While most commentators of The India Report become fixated on the Eameses’ valorization of the design of the lota – the humble multipurpose Indian vessel – they seem to miss its location within the deep history of communications technology and its role in the larger military industrial complex of the Cold War era of the 1950s and 1960s. To understand what the Eameses meant when they alluded to the challenges that would be faced by a future ‘communication oriented society’ in The India Report, I would like to analyze an early instructional film, ‘A Communications Primer’ which they made in 1953.


The primer, a sensorial delight caroming off various fields and theatres of action: mathematics, visual arts, trade, warfare and early computing, was based on Claude Shannon’s mathematical model of communication. Like many illustrious mathematicians in the Anglo-American world, Shannon (one of the founders of information theory and of the modern digital computer) had been drafted into the Allied military effort tasked with breaking Nazi communications codes. While deciphering secret communications, Shannon came upon the simple but profound insight that even the most public of utterances involves a code.

The Eameses deploy Shannon’s elegant diagram of communication in the primer to demonstrate the distinction between noise and signal. They offer the example of the exchange of messages between two stockbrokers’ offices. As the words ‘buy’ and ‘sell’ flash on the screen, the voice-over points out that ‘noise’ acts electronically to change ‘sell’ to ‘self’. Now do we see this as just a case of incorrect transmission as the voice-over directs us or does this communications error hide an existential parable in plain sight. This slippage between the act of ‘selling’ and ‘self-making’ is too tantalizing to be left undeciphered. I would contend that this predicament was definitive of both the Eameses’ and of Patel’s practice (each in their own contexts enjoyed the patronage of the industrialists and the state) and had to negotiate a tricky balance between artistic freedom and political complicity. I have deliberately chosen to read the careers and choices of the Eameses and Patel in proximity with each other to show that despite stark differences of political and cultural contexts there are significant points of affinity (more on this later).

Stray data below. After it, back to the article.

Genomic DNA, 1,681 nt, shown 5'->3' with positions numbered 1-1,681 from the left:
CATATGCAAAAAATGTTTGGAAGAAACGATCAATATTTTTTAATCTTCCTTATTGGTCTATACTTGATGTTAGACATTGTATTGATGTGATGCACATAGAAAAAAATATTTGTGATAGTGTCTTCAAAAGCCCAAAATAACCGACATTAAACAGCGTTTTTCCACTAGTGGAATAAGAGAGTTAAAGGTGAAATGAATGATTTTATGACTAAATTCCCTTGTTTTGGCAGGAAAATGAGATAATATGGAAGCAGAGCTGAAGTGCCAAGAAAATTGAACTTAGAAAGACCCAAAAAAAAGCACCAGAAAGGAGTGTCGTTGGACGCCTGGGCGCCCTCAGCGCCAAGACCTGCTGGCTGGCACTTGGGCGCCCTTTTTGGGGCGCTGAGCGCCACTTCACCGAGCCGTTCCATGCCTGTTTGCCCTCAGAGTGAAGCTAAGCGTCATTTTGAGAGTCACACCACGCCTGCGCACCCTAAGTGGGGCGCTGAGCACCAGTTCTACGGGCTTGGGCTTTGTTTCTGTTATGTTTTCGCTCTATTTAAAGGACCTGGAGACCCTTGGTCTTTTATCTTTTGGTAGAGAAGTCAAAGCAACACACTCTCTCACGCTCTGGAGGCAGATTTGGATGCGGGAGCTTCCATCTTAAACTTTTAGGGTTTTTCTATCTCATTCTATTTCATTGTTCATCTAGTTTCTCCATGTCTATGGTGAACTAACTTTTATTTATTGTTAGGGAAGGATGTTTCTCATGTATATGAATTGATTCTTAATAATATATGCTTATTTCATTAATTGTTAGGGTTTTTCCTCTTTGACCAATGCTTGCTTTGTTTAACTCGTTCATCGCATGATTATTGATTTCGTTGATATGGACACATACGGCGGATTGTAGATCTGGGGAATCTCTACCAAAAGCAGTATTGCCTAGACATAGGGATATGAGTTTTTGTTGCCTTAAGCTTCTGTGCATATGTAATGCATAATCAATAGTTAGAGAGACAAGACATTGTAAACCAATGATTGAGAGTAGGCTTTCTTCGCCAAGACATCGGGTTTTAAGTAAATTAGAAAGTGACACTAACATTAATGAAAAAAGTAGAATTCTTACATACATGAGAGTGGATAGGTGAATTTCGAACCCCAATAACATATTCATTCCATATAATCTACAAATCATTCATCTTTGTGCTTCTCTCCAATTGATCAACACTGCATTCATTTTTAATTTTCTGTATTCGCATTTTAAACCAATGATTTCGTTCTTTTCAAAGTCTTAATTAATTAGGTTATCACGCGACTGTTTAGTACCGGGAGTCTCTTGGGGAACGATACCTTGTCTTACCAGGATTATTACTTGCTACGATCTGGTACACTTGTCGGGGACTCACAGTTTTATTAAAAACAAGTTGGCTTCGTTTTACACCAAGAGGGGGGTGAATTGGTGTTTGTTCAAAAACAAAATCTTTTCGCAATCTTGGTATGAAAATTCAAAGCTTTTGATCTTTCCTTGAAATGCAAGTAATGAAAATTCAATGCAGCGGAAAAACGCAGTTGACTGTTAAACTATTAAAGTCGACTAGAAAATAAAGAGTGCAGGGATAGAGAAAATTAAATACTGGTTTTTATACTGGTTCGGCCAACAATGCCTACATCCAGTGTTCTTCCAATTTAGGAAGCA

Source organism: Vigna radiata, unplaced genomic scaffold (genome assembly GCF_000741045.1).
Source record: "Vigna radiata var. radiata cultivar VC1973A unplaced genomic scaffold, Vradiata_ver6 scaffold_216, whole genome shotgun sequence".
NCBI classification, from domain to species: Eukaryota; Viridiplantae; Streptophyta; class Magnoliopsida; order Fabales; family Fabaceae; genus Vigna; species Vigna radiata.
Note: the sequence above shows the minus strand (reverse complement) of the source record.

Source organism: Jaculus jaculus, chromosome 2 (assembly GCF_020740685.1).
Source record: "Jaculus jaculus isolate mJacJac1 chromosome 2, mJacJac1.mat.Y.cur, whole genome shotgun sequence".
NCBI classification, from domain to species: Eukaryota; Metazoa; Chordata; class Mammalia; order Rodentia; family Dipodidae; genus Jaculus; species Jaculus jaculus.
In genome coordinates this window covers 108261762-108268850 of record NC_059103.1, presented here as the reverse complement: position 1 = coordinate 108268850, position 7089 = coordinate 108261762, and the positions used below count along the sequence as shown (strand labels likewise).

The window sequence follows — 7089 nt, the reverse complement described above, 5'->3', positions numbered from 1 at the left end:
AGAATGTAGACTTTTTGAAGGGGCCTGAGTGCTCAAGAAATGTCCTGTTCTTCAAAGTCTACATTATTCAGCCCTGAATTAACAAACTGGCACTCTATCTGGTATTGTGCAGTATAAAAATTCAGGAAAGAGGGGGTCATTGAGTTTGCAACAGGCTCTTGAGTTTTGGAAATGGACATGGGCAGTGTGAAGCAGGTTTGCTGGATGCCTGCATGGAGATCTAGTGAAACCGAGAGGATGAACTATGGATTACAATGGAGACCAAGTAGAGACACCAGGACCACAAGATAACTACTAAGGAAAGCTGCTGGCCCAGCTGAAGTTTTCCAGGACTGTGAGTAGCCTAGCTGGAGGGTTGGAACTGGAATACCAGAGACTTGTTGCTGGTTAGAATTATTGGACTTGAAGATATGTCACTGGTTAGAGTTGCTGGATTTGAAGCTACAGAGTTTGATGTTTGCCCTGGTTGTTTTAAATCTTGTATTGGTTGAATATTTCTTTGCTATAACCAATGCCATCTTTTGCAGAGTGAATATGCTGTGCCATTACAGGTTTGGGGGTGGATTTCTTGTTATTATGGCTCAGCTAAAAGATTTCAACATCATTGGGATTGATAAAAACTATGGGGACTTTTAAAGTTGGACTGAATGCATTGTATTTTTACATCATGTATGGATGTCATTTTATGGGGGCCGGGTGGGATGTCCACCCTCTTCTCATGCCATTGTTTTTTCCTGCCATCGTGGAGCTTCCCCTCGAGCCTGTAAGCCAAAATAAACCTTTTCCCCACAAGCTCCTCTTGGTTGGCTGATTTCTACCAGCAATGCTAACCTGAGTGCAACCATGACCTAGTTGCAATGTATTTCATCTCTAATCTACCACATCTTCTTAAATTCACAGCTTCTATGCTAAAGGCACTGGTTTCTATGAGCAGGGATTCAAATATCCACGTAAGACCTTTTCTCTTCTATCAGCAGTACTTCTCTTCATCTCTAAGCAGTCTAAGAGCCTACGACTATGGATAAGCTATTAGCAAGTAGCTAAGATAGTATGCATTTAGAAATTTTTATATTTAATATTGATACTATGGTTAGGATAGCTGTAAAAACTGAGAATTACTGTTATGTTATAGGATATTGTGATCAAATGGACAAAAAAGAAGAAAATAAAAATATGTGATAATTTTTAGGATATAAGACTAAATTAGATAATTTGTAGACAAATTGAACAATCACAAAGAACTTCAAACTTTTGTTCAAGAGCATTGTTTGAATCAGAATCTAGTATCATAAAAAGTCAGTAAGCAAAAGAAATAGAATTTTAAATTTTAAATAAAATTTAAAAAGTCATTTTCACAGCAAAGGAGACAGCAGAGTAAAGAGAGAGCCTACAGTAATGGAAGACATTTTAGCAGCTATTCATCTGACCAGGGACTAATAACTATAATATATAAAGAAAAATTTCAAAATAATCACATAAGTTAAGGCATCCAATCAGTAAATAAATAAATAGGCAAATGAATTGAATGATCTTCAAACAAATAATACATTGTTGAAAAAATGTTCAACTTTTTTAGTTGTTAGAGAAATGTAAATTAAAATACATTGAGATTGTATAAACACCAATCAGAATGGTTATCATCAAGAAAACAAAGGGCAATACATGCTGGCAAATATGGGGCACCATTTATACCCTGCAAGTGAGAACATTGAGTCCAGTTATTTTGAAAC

The reference to Shannon in the film is not just to satisfy an academic curiosity regarding communications theory, the acknowledgements at the end of the film signal Eameses’ familiarity with the military, scientific, ascendancy that played a pivotal role in the Second World War and continued into the Cold War. Sharing space with Shannon are the names of John von Neumann,7 Oppenheimer and Norbert Wiener.8 Neumann was a member of the Manhattan Project led by the US, the UK and Canada, which produced the atom bomb that annihilated Hiroshima and Nagasaki. Unlike Oppenheimer, Neumann remained unrepentant to the end of his life, refusing to acknowledge the horrors of technological warfare. In retrospect, we can see how the shadowy development of wartime technology existed in parallel with everyday peacetime applications.

At the end of the film, the Eameses caution us that we should not be controlled by machines but should be able to control them. Whether in A Communications Primer or The Information Machine (1958), they urge their viewers to take ‘responsibility’ for the choices they make in relation to the use of the computer or its predecessor, the electronic calculator, to exert human agency in harnessing technology in a polymathic and imaginative manner.


If Patel waged an Ixionesque struggle with multimedia technology at the Montreal World Fair, I would draw the reader’s attention to the self-portrait he produced there, which shows no signs of the struggle. Shot from a low angle, Patel looks regal and statuesque, illuminated by a starburst of lights, ready to broadcast from outer space. A 360° multimedia projection surrounds him, waiting to tell the story of a young nation. The images that were projected on these screens bring us down from intergalactic orbit to India’s everyday life: not the Eamesian cloverleaf highways of the Glimpses of the USA, but auto-orientalized street and market scenes dense with people of different classes, castes, ethnicities and regions. This density is attended by a sense of flux: people constantly in motion, the country represented as a work in progress.

How do we reconcile Patel’s artistic project of self-presentation with India’s ideological project of representing itself to the world, aimed at propagating a monolithic image of the country? Did Patel compromise his imagination by acting as a cultural spokesperson for the nation? Like the Eameses, Patel was, in the best sense, a creative opportunist; he made full use of the opportunities to travel, experiment with the latest technologies and profit from intercultural encounters. The 1967 self-portrait shows anything but a compromised figure. He strikes the confident pose of an artist-inventor.

Patel was not averse to creating monumental exhibits even when the subject demanded something more modest, as is evident from his involvement with the Gandhi centenary exhibition, ‘The World is My Family’ (Delhi, 1969). Inspired by Otto Frei’s tensile structures, Patel designed an airy, minimalist pavilion to cover 16,000 sq feet of exhibition space. Since its plastic coated khadi roof weighed several tons, he devised an ingenious system that would permit ease of construction and dismantling; later, he would grandiloquently tell the journalist Sunil Mehra: ‘The principle employed to bring it down was [the] same [one] they used in transporting blocks of stone for pyramids.’9